Front Page Titles (by Subject) TO THE U. S. MINISTER TO FRANCE (GOUVERNEUR MORRIS) J. MSS. - The Works, vol. 7 (Correspondence 1792-1793)
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TO THE U. S. MINISTER TO FRANCE (GOUVERNEUR MORRIS) J. MSS. - Thomas Jefferson, The Works, vol. 7 (Correspondence 1792-1793) 
The Works of Thomas Jefferson, Federal Edition (New York and London, G.P. Putnam’s Sons, 1904-5). Vol. 7
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TO THE U. S. MINISTER TO FRANCE
Philadelphia, Nov. 7, 1792.
My last to you was of the 15th of Oct since which I have received your Nos. 1, 2, 3, 5, 6, 7. Tho’ mine went by a conveyance directly to Bordeaux, & may therefore probably get safe to you, yet I think it proper, lest it should miscarry, to repeat to you the following paragraph from it. * * *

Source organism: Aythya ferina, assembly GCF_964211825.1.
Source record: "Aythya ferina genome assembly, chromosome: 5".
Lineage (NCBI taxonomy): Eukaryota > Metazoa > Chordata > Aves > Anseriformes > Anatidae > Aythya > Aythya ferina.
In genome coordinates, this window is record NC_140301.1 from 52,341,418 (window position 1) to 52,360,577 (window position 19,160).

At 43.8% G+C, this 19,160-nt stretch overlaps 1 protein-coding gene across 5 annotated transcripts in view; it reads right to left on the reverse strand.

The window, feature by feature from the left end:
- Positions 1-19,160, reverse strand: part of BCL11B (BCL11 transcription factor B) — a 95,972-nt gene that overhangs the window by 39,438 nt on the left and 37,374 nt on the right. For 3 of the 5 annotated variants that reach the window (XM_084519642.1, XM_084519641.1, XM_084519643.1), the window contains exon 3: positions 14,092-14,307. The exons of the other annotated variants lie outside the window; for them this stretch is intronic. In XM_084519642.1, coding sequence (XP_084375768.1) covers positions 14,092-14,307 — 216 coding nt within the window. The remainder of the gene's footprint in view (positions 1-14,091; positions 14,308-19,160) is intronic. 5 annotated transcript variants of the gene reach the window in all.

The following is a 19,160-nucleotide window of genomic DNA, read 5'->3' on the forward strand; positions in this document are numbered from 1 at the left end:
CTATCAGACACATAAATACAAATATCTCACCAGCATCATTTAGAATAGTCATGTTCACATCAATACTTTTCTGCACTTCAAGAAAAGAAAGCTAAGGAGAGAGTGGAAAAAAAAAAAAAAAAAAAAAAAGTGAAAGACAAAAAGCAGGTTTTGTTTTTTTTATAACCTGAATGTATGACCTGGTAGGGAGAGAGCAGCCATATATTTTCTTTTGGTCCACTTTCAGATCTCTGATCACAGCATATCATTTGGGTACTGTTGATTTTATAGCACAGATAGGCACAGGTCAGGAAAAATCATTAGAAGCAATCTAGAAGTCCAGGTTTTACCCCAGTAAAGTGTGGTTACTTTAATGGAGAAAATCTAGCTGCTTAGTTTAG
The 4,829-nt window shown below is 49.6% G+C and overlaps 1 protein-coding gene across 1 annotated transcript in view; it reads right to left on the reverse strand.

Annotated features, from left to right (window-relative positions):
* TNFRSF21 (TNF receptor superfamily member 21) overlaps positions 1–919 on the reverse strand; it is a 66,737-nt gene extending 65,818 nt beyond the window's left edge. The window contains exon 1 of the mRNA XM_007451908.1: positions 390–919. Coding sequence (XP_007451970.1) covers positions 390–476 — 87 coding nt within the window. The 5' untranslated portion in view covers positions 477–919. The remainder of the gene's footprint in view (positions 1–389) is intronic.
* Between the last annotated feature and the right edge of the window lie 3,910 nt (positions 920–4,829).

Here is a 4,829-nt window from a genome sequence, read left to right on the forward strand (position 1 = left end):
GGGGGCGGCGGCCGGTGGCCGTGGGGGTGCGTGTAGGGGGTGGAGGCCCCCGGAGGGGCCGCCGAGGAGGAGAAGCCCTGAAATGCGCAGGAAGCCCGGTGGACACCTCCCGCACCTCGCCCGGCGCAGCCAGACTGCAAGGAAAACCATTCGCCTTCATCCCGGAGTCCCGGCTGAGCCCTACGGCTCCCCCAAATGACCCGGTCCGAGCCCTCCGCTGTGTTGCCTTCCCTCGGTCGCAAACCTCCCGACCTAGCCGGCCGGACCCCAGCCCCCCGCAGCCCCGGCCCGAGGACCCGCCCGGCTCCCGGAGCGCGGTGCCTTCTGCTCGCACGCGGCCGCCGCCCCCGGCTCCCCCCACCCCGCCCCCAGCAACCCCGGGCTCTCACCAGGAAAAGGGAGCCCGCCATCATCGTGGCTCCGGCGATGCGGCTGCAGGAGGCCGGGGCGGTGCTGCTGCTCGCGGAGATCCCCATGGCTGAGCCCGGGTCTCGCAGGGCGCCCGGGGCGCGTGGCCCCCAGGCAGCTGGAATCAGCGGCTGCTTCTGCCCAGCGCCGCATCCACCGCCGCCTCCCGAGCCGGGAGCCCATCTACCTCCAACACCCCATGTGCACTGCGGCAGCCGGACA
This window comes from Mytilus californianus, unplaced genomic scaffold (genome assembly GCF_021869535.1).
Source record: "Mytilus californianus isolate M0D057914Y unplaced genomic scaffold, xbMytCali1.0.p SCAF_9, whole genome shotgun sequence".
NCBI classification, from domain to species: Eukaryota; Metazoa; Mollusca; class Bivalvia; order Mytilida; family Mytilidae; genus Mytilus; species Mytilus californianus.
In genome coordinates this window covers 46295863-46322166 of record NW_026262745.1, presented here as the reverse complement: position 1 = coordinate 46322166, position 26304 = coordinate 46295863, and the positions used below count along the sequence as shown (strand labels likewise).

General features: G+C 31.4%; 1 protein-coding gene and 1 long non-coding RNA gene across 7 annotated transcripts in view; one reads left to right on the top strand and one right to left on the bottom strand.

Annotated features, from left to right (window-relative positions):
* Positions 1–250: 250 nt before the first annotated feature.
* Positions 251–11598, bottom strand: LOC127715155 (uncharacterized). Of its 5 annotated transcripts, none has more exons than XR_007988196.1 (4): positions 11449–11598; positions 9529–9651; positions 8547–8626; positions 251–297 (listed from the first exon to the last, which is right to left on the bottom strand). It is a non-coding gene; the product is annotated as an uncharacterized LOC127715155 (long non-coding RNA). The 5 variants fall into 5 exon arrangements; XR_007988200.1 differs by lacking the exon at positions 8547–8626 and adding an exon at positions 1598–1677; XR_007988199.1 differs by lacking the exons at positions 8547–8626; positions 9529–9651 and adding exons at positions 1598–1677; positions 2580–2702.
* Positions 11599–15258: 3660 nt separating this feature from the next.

I am perfectly sensible that your situation must, ere this reaches you, have been delicate & difficult: and tho’ the occasion is probably over, and your part taken of necessity, so that instructions now would be too late, yet I think it just to express our sentiments on the subject as a sanction of what you have probably done. Whenever the scene became personally dangerous to you, it was proper you should leave it, as well from personal as public motives. But what degree of danger should be awaited, to what distance or place you should retire, are circumstances which must rest with your own discretion, it being impossible to prescribe them from hence.—With what kind of government you may do business, is another question. It accords with our principles to acknolege any government to be rightful which is formed by the will of the nation substantially declared. The late government was of this kind, & was accordingly acknoleged by all the branches of ours. So any alteration of it which shall be made by the will of the nation substantially declared, will doubtless be acknoleged in like manner. With such a government every kind of business may be done. But there are some matters which I conceive might be transacted with a government de facto: such for instance as the reforming the unfriendly restrictions on our commerce & navigation. Such cases you will readily distinguish as they occur. With respect to this particular reformation of their regulations we cannot be too pressing for it’s attainment, as every days continuance gives it additional firmness & endangers it’s taking root in their habits & constitution: and indeed I think they should be told, as soon as they are in a condition to act, that if they do not revoke the late innovations, we must lay additional & equivalent burthens on French ships, by name.—Your conduct in the case of M. de Bonne-Carrere is approved intirely. We think it of great consequence to the friendship of the two nations to have a minister here in whose dispositions we have confidence.—Congress assembled the day before yesterday. I inclose you a paper containing the President’s speech whereby you will see the chief objects of the present session. Your difficulties as to the settlements of our accounts with France, & as to the payment of the foreign officers will have been removed by the letter of the Secretary of the Treasury, of which, for fear it should have miscarried, I now inclose you a duplicate. Should a conveyance for the present letter offer to any port of France directly, your newspapers will accompany it. Otherwise I shall send it through Mr. Pinckney, & retain the newspapers as usual for a direct conveyance.